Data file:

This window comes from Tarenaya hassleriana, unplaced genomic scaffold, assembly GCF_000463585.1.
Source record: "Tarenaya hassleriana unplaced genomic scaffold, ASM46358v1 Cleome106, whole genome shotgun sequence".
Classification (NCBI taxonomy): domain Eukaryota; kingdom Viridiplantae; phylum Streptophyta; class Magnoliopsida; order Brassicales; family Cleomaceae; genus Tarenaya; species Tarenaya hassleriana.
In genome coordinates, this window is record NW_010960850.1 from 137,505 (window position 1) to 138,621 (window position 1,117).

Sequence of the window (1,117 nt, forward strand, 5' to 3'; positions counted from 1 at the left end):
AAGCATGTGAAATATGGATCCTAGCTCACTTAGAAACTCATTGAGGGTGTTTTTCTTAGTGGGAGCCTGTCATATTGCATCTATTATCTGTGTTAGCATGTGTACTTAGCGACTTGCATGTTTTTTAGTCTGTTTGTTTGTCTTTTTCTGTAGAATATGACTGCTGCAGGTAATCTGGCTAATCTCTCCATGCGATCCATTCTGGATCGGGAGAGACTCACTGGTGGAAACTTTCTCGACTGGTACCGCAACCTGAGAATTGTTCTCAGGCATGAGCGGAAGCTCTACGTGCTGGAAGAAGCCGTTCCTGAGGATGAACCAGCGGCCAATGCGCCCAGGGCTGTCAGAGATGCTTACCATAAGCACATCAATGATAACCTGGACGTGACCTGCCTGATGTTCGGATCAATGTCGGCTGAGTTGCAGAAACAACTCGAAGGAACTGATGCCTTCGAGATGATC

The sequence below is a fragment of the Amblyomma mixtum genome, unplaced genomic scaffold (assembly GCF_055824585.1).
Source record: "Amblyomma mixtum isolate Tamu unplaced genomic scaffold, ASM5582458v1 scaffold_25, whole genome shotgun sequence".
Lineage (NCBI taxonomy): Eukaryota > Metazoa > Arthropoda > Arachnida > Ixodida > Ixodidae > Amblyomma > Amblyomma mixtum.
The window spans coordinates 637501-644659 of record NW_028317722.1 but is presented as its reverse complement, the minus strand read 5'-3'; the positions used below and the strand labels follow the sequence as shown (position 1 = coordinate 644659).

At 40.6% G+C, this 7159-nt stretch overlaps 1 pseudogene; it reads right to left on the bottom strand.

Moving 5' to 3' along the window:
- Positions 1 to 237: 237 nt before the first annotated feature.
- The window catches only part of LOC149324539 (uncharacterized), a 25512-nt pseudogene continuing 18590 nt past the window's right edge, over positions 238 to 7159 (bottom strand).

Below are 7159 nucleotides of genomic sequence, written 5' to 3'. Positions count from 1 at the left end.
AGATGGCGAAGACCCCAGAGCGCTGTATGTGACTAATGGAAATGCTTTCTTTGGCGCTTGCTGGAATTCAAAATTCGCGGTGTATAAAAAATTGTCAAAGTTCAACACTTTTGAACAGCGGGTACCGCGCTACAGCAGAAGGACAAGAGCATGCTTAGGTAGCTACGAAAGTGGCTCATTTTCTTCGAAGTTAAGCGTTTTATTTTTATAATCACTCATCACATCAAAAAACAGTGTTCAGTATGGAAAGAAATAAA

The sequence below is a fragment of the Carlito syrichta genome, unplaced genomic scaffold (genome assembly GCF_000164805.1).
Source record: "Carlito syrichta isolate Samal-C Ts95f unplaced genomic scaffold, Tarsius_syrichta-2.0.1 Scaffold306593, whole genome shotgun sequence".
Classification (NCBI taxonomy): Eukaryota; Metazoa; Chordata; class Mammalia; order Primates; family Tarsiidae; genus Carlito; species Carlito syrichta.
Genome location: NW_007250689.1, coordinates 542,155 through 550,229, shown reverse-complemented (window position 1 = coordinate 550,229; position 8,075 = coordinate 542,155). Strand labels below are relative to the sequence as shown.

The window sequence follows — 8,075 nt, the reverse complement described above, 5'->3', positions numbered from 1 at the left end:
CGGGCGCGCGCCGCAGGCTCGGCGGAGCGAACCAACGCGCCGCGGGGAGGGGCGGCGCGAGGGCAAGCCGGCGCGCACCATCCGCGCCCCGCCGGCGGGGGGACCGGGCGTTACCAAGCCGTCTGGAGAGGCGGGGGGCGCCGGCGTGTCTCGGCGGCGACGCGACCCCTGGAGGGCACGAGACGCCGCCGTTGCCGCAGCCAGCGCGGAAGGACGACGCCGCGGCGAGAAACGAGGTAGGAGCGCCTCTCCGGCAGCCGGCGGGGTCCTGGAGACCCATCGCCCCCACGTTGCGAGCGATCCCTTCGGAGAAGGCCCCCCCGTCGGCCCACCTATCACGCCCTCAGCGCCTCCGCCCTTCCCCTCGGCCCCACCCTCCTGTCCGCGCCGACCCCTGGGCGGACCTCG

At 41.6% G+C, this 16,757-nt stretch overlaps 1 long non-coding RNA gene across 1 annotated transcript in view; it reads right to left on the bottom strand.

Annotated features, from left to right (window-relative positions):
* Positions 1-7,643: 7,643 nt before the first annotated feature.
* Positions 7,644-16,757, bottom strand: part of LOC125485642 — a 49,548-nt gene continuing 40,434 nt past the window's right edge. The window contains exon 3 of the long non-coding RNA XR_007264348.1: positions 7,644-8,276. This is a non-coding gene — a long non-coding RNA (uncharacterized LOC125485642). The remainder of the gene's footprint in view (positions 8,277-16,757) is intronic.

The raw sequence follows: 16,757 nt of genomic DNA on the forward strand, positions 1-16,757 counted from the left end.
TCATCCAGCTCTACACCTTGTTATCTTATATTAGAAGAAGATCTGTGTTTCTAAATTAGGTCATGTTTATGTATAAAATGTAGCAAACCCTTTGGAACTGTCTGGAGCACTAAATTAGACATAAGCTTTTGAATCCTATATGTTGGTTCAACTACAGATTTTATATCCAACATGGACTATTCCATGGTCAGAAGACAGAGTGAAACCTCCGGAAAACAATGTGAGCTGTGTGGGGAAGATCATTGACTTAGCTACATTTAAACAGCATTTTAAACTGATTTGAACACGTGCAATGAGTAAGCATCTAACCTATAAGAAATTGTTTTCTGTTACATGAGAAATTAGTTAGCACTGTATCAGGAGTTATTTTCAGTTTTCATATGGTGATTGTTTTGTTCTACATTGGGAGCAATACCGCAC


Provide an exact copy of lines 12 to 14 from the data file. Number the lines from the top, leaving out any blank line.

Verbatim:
Moving 5' to 3' along the window:
- Positions 1 to 237: 237 nt before the first annotated feature.
- The window catches only part of LOC149324539 (uncharacterized), a 25512-nt pseudogene continuing 18590 nt past the window's right edge, over positions 238 to 7159 (bottom strand).